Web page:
But it wasn't until later that Moody thought about the DEs; at the time, he was concentrating only on Minerva. He didn't know if Potter caught the flash of pain that crossed her face when Black delivered his message, but Moody saw it.

And contrary to what he'd expected, it didn't please him in the least. No, it damn well shook him, although Minerva handled it the way she handled all the world's blows: by hiding whatever hurt she felt. She had squared her shoulders and set her face into those stern lines that grew deeper every year and had taken her leave.

Moody had felt like shit.

Black stormed back to him, sunken eyes flashing. "I don't know what your game is, Moody, but I'm not going to play it for you any more. I'm not your errand boy or your paid muscle or whatever-the-hell. Next time you want to sucker-punch Professor McGonagall, you do it yourself. Or don't you have the balls?"

Moody's only reply had been to curl his lip, but Black had been right, of course. Moody could have faced down Voldemort himself without a tremor, but when it came to Minerva, he apparently didn't have the bottle even to talk to her.

Well, that was going to change. Before Black had finished slouching out of the room again, Moody had made up his mind to give Minerva the chance to tell her side of the story. He decided to talk to her at the earliest opportunity.

Which had come last evening. An Order meeting had been called at Grimmauld Place, and Minerva had been there, of course. She hadn't tried to speak to him, though, and when the meeting ended, she was up and out of the drawing room before he could drag his sorry arse out of his chair. He'd had to get one of those ubiquitous kids to go after her and ask her to wait.

It had been Harry Potter's friend, that girl with the odd name. . .Honoria, something like that? The brainy one with the broom up her bum. She reminded him of Minerva, come to think of it.

Aye. . .at least the schoolteacher side of Minerva, anyway. As he stood in the upstairs corridor now, letting his eye start to scan the ground floor, Moody grinned. Definitely not the side Min had shown in his bed tonight. Or on all those other long-ago nights. . .and afternoons. . .and mornings. . .when their affair had been new and red-hot and just hearing someone say her name could give him a raging stiffie.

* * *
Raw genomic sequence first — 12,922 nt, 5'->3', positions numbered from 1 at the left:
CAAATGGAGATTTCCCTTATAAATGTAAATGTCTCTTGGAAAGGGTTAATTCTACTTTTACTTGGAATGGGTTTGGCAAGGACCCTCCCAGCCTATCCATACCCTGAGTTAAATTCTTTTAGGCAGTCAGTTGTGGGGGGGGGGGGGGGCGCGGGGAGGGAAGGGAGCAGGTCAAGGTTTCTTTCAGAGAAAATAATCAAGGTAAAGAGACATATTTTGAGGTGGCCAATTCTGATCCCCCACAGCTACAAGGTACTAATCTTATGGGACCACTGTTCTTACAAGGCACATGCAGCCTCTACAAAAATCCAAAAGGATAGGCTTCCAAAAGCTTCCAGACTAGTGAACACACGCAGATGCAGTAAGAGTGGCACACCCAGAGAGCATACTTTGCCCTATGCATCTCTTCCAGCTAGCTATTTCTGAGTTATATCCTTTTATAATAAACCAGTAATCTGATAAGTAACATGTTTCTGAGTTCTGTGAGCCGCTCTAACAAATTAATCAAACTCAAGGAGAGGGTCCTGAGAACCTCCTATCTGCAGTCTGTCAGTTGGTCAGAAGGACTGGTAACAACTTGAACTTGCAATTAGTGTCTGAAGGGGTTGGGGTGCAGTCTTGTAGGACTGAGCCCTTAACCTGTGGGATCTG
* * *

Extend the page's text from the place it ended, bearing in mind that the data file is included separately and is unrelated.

When he looked back, it seemed to him that he and Min had not got out of bed during the entire eight months they'd been a couple, but he suspected that memory wasn't quite accurate. They must have had a few other things to do. Surely there had been work, and Order business, and probably she had been at that damned Dumbledore's beck and call, as usual. There'd been a war on, after all. Which was part of the reason they had come together in the first place, of course: any minute might have been their last, and you took your pleasure while you could.

He rather missed those libido-driven days, but he had to admit that life was definitely easier now that he controlled his hormones instead of the other way around.

Not that his control, or lack of it, was really the issue any more, not now that he was Mad-Eye the maimed. No one but Minerva was daft enough to fuck the old cripple these days. She was just the second woman who had let him touch her - - for free - - since he'd lost his leg.

The only one since he'd lost his eye.

But before they'd reached that point, they'd first had to settle the issue of Barty Crouch.

Last night, Minerva had got Moody's message from Honoria and had been waiting for him in the Grimmauld Place entry hall when he finally managed to gimp his way out of the drawing room and down the stairs.

To anyone else, her expression would have looked forbidding, but Moody could tell she was anxious. The angrier she was, the thinner her mouth became, but only when she was worried did she bite her bottom lip the way she was doing as he approached.